I hadn't thought of the song in years until recent events brought it to mind. Over 150 years ago, Adelaide Anne Proctor wrote a poem, The Lost Chord. It was later set to music by Sir Arthur Sullivan (of Gilbert and Sullivan fame). The gist of the poem was that, "seated one day at the organ," the writer randomly struck a chord that reverberated "like the sound of a great amen." Despite a lifelong search, they could never reproduce the chord.
Have you ever had an idea so fantastic, so extraordinary, that you wanted to hurry and write it down before you lost it? And then, when you were finally able to commit it to paper (or your computer, or your Blackberry--work with me here, folks), you couldn't recall it? It's happened to me a couple of times within the past few weeks, and on both occasions I was unable to recall the idea. But I take heart in the knowledge that often these "lost chords" don't turn out to be so hot, anyway.
There's a Seinfeld episode in which Jerry awakens in the middle of the night with the idea for such a classic comedy bit that he's sure it will bring him fame, fortune, and a spot on the Tonight Show. He writes it down and falls back to sleep, but the next morning, neither he nor anyone he asks can read his scribbling. He finally discovers that he's recalled a line from a sci-fi program he was watching at bedtime. His "lost chord" turns out to be "Flaming Globes of Sigmond." Not so funny, after all.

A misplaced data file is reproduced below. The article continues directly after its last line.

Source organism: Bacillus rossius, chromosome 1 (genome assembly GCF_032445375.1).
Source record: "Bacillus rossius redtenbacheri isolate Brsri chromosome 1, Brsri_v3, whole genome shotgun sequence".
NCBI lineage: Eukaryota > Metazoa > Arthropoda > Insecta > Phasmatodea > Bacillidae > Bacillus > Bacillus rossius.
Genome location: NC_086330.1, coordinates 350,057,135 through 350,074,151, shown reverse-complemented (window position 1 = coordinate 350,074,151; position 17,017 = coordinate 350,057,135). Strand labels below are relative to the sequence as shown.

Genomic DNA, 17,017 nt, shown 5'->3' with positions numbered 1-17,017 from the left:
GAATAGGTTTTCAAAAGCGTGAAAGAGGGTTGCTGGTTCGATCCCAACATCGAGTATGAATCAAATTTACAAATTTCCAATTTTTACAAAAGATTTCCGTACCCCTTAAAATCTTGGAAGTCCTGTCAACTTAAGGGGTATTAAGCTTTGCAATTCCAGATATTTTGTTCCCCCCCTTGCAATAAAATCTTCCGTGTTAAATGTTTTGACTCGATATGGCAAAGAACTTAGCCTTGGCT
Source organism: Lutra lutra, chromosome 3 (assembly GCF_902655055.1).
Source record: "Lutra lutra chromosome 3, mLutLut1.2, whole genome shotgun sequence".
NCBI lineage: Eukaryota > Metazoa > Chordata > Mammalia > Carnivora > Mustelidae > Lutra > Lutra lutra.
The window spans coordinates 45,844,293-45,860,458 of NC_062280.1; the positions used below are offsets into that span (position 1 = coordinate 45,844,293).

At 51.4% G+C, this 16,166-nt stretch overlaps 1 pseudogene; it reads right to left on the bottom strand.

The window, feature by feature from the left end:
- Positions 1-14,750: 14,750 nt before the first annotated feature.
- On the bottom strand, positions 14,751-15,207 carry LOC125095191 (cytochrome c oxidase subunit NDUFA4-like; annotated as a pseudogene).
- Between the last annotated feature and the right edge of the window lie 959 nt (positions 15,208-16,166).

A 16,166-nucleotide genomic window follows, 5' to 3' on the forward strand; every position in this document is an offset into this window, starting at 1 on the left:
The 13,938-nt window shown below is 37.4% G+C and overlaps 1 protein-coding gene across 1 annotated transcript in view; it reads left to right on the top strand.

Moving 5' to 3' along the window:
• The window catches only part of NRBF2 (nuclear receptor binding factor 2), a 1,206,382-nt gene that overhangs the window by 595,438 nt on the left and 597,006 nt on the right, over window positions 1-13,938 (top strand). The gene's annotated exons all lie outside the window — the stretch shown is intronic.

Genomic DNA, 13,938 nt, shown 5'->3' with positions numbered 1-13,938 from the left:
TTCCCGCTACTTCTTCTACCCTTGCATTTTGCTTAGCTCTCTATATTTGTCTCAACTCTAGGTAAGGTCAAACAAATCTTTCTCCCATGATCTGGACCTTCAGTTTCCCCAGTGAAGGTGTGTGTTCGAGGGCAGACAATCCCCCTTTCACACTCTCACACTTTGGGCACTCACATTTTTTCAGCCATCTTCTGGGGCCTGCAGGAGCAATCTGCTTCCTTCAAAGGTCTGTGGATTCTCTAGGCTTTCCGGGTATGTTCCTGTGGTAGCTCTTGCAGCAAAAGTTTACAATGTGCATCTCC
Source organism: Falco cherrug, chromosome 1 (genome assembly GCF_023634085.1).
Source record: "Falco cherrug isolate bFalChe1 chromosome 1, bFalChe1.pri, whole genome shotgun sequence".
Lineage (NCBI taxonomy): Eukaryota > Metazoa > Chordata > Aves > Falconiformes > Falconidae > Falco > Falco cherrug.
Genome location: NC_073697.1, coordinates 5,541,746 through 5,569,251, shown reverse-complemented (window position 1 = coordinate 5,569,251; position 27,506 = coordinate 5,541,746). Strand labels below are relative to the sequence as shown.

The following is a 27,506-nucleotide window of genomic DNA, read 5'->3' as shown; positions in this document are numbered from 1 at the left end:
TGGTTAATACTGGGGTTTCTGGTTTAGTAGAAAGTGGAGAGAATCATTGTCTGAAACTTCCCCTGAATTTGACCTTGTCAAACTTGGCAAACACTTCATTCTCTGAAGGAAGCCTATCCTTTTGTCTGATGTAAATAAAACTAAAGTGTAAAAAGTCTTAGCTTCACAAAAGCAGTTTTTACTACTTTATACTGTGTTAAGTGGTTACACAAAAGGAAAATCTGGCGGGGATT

On the other hand, several times I have come up with ideas in my sleep that I did recall when I awoke, and I was able to apply these to my writing with excellent results. Stephen King refers to this as "the boys in the basement"--his internal muses. James Scott Bell talks about the process frequently. And I have to agree that, once we set our subconscious free, sometimes it comes up with some excellent solutions that we couldn't have developed when trying to do so voluntarily.
So if you're still looking for your "lost chord," don't worry if it eludes you. Just relax and let the boys in the basement work. And if they don't come up with anything, don't sweat it. It was probably just "Flaming Globes of Sigmond" anyway.